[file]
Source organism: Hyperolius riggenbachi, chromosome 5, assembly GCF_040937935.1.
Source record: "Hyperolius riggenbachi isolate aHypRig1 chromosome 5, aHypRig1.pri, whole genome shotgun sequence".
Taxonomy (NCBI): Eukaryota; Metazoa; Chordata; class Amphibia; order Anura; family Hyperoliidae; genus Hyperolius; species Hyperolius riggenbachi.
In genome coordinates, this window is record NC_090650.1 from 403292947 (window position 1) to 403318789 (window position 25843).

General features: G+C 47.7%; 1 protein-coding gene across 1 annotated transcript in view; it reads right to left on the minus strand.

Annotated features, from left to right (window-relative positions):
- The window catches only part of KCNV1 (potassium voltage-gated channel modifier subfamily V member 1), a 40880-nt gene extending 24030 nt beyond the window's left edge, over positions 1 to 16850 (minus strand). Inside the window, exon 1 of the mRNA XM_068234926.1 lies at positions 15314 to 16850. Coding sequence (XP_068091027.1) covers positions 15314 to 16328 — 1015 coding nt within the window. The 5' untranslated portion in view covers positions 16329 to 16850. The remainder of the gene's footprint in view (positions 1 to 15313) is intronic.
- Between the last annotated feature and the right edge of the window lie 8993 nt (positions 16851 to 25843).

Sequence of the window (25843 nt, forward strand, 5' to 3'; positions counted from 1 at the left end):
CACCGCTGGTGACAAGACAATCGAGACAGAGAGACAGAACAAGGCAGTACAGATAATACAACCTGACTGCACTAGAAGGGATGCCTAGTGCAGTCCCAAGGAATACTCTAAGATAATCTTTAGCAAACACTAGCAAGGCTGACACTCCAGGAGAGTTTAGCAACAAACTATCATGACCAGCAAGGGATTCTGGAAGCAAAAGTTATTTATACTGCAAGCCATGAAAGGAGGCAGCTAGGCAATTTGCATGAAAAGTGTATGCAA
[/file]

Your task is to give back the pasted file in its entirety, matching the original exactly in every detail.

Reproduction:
Source organism: Hyperolius riggenbachi, chromosome 5, assembly GCF_040937935.1.
Source record: "Hyperolius riggenbachi isolate aHypRig1 chromosome 5, aHypRig1.pri, whole genome shotgun sequence".
Taxonomy (NCBI): Eukaryota; Metazoa; Chordata; class Amphibia; order Anura; family Hyperoliidae; genus Hyperolius; species Hyperolius riggenbachi.
In genome coordinates, this window is record NC_090650.1 from 403292947 (window position 1) to 403318789 (window position 25843).

General features: G+C 47.7%; 1 protein-coding gene across 1 annotated transcript in view; it reads right to left on the minus strand.

Annotated features, from left to right (window-relative positions):
- The window catches only part of KCNV1 (potassium voltage-gated channel modifier subfamily V member 1), a 40880-nt gene extending 24030 nt beyond the window's left edge, over positions 1 to 16850 (minus strand). Inside the window, exon 1 of the mRNA XM_068234926.1 lies at positions 15314 to 16850. Coding sequence (XP_068091027.1) covers positions 15314 to 16328 — 1015 coding nt within the window. The 5' untranslated portion in view covers positions 16329 to 16850. The remainder of the gene's footprint in view (positions 1 to 15313) is intronic.
- Between the last annotated feature and the right edge of the window lie 8993 nt (positions 16851 to 25843).

Sequence of the window (25843 nt, forward strand, 5' to 3'; positions counted from 1 at the left end):
CACCGCTGGTGACAAGACAATCGAGACAGAGAGACAGAACAAGGCAGTACAGATAATACAACCTGACTGCACTAGAAGGGATGCCTAGTGCAGTCCCAAGGAATACTCTAAGATAATCTTTAGCAAACACTAGCAAGGCTGACACTCCAGGAGAGTTTAGCAACAAACTATCATGACCAGCAAGGGATTCTGGAAGCAAAAGTTATTTATACTGCAAGCCATGAAAGGAGGCAGCTAGGCAATTTGCATGAAAAGTGTATGCAA